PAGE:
Actor and former governor of California describes claims that climate action hurts the economy as ‘a bunch of nonsense’ and urges all countries to cooperate

Arnold Schwarzenegger is apparently on a mission to terminate the myth that protecting the environment hurts the economy.

The actor and former politician is in Australia to promote his new film Terminator Genisys, the first a planned new trilogy for the popular movie franchise.

During his stint as governor of California between 2003 and 2011, Schwarzenegger passed the first emissions trading scheme in the United States.

He has said all countries, including Australia, need to lift their game when it comes to tackling climate change.

“In order for us to be successful the whole world has to work together … Australia, Austria, the US – everybody has to work together,” Schwarzenegger told Channel Ten’s The Project on Friday night.

“So I am on a mission, I’m on an environmental crusade to go and motivate everyone to go in that direction.”

Schwarzenegger said after California introduced tough new environmental laws the state’s economic growth well outpaced the national rate.

“The thing that you always hear when you do that is ‘this will hurt the economy’,” he said.

“Going green and protecting the environment did not hurt the economy, it’s a bunch of nonsense.”

Australia’s prime minister, Tony Abbott, has consistently criticised the former Labor government’s carbon tax, which has been repealed.

He has called the tax destructive and said his government would “never do anything that damages the economy”.

‘It’s great to be back’: Arnold Schwarzenegger on his return to the Terminator

He was last in Australia for the Arnold Classic bodybuilding event.

And, once again, Arnold Schwarzenegger is back Down Under – but this time it’s to promote upcoming flick, Terminator Genisys.

The 67-year-old was seen getting into character as he posed by Sydney’s iconic Opera House.

“It’s great to be back. I promised I’ll be back, right?”

There was no way Arnold Schwarzenegger could get through the night without referencing his famous “I’ll be back” line, one of the many classic moments of his role as the Terminator which have helped cement his stature as one of the most recognisable actors on the planet.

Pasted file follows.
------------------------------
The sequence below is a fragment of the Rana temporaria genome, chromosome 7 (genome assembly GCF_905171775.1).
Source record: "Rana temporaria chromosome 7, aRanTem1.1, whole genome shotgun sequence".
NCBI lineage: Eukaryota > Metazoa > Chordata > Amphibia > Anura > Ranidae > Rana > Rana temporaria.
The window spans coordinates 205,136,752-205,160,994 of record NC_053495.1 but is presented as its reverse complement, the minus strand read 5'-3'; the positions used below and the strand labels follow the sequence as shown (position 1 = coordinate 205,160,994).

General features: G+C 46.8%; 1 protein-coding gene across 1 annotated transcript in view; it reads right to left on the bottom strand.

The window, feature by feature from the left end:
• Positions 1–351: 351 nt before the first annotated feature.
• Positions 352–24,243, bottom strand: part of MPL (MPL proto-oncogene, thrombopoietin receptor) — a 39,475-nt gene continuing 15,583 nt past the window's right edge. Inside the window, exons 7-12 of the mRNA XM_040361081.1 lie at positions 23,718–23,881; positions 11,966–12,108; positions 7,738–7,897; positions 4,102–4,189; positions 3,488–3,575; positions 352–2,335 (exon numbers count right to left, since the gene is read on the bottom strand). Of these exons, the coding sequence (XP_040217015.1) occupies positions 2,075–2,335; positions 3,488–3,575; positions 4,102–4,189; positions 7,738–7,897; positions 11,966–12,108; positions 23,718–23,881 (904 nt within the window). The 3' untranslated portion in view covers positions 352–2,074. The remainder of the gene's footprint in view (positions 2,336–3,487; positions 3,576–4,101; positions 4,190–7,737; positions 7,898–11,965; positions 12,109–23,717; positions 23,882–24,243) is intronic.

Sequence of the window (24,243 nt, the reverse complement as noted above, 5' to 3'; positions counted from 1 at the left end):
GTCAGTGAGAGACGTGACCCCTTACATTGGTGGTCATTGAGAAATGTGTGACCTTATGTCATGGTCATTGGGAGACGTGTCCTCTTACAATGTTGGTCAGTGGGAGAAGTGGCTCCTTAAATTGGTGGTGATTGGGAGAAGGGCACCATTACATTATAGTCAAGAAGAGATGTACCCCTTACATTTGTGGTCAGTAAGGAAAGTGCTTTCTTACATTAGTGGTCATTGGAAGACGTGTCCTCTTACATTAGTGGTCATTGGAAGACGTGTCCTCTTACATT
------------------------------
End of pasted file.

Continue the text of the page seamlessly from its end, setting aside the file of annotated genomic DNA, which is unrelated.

Arnold arrived in Sydney on Wednesday night, seen striding through the airport with a cigar wedged between his teeth after a long flight from Brazil.

He’s in the city for a red carpet event in promotion of Terminator Genisys, the fifth installment of the famed action series, on Thursday night.

The film, which also stars Jai and Game Of Thrones starlet Emilia Clarke, is set for a June release.

The Austrian born actor, bodybuilder and politician was last in the country two months ago for the Arnold Classic – a bodybuilding competition named in his honour.

This was Schwarzenegger’s message as he greeted fans amid Arnie-geddon at Event Cinemas George Street Thursday night to launch a preview screening of Terminator Genisys, the fifth instalment of the series and the first time Schwarzenegger has stepped back into the role in 12 years.

Arnie took to the red carpet – or rather black carpet, in keeping with the dark, post-apocalyptic tones of the film – surrounded by hundreds of fans shouting out for selfies and autographs.

Cinemagoers were treated to a 20-minute cut of the new movie, and a brief Q&A with Schwarzenegger and his co-star Australian actor Jai Courtney.

Terminator Genisys

The new film, a $170 million revival of the Terminator brand, aims to hark back to its glory days under the watch of writer-director James Cameron. It was Cameron’s 1984 low-budget hit and sequel Terminator 2: Judgment Day, which was the highest grossing film of the year on its release in 1991, which put both Cameron and Schwarzenegger into a new stratosphere in the Hollywood ranks.

Two further instalments followed, 2003’s Terminator: Rise of the Machines and 2009 Terminator Salvation, neither involving Cameron and the latter without Schwarzenegger at all, and despite drawing big box-office dollars they failed to capture the spirit of Cameron’s work.

The new film, directed by Game of Thrones and Thor: The Dark World director Alan Taylor, is set in 1984, and sees Kyle Reese (Courtney), the resistance fighter played by Michael Biehn the first movie, sent back to protect Sarah Connor (played by Game of Thrones’ Emilia Clarke), but with a twist in that original past is changed and the Terminator has a very different role.

Courtney says he was initially cautious about approaching another instalment of the franchise. “My reaction was probably one of a healthy amount of scepticism because you question the need and desire to do [it] at a certain point,  but when I read the script and saw what they were trying to do with it and how intelligent the concept was, I was really intrigued.

“The wonderful thing about this is it stays true to those early films that Cameron made and is loyal to that and will keep fans of that era engaged in the way that it pays homage, but takes things in a completely new and exciting direction and  the goal is to bring it to a new generation entirely and take it forward into the future from here.”

Terminator Genisys opens in Australian cinemas on July 1